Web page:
Iron fertilization of the oceans – generating phytoplankton which absorb carbon dioxide during photosynthesis – by dusting iron dust in the ocean. When phytoplankton die, they tend to sink to the bottom of the ocean. Experiments have shown that the system doesn’t really work – there’s also a real risk of ‘red tide’ algal blooms that create ocean dead zones. So no – not a runner.
Trees that remove carbon from the atmosphere and artificial enhancement of rock weathering are other costly non-currents in terms of actual impact on carbon emissions.
Could reforestation and regenerative agriculture significantly reduce carbon emissions? Michael Mann insuggests that at best these techniques could remove 22 billion tons of carbon dioxide per year. Currently, we produce 55 billion tons per year through the burning of fossil fuels and other activities. This means that carbon dioxide levels would continue to rise, just at about half the rate.
With wildfires becoming an increasingly prevalent feature of summers in Australia, the United States and Europe, any carbon sequestration by forests could easily be lost.
Nuclear power is also a freshly debated option. Challenges include the safe and long-term disposal of nuclear waste; environmental and human threats posted by potential accidents or war – as is currently being played out in Ukraine. Climate change itself poses increased risks for nuclear power plants. Extreme droughts, such as in France this summer, led to reactor shutdowns as the surrounding waters became too hot to provide the necessary cooling.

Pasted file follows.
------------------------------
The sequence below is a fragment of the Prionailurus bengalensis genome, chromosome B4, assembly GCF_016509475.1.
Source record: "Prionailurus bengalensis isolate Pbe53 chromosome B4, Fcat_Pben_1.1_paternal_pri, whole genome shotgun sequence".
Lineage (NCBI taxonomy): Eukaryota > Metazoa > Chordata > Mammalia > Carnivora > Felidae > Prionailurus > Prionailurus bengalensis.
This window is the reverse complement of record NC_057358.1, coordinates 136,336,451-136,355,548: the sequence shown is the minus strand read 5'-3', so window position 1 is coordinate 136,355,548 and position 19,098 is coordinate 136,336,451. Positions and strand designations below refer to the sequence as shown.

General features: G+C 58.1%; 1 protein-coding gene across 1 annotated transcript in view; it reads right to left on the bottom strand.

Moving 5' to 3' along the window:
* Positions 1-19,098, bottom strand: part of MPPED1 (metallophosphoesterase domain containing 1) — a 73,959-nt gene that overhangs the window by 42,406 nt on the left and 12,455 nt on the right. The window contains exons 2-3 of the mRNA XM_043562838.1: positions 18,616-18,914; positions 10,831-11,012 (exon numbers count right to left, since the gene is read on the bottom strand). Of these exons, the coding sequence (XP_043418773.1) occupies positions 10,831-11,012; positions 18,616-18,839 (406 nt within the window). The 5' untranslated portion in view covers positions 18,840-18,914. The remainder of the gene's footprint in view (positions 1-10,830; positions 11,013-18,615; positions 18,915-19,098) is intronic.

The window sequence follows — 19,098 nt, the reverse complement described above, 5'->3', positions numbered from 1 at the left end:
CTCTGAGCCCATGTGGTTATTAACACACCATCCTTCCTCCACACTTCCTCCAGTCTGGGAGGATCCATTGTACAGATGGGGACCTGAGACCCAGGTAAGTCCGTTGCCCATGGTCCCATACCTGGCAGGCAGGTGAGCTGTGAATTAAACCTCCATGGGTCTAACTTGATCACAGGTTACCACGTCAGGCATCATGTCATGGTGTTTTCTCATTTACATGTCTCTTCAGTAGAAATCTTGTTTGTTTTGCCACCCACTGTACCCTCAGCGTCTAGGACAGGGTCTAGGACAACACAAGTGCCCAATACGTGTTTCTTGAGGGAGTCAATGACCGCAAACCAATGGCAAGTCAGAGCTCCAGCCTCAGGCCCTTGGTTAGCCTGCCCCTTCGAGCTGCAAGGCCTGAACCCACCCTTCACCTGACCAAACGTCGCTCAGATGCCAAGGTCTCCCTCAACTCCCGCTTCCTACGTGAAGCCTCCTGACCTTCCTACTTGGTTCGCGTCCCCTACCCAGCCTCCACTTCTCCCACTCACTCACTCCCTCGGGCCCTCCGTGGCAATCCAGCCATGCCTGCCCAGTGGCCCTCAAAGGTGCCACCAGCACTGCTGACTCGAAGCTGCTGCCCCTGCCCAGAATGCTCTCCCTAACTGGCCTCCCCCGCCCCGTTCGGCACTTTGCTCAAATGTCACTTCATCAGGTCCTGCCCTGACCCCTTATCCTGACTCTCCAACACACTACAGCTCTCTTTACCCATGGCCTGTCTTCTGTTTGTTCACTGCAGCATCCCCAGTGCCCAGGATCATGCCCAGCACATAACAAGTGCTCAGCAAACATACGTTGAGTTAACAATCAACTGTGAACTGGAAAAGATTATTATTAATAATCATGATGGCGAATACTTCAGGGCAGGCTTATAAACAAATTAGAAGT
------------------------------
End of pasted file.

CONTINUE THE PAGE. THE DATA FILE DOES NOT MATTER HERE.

Peer-reviewed research authoritatively demonstrates that using current renewable energy and energy storage technologies – we could meet 80% of global energy demand by 2030 and 100% by 2050 – through increased energy efficiency, electrification of all energy sectors and grid decarbonization through a combination of generation sources, including solar and residential rooftop solar power plants, onshore and offshore wind farms , wave energy, geothermal energy and hydroelectric and tidal energy. The precise mix of technologies would depend on location, season and time of day.
We don’t need miracles. The solution is already there. Just deploy it quickly and at scale. It depends on political will and economic incentives. Being able to debunk myths eases the path to 100% renewable energy over the next two decades.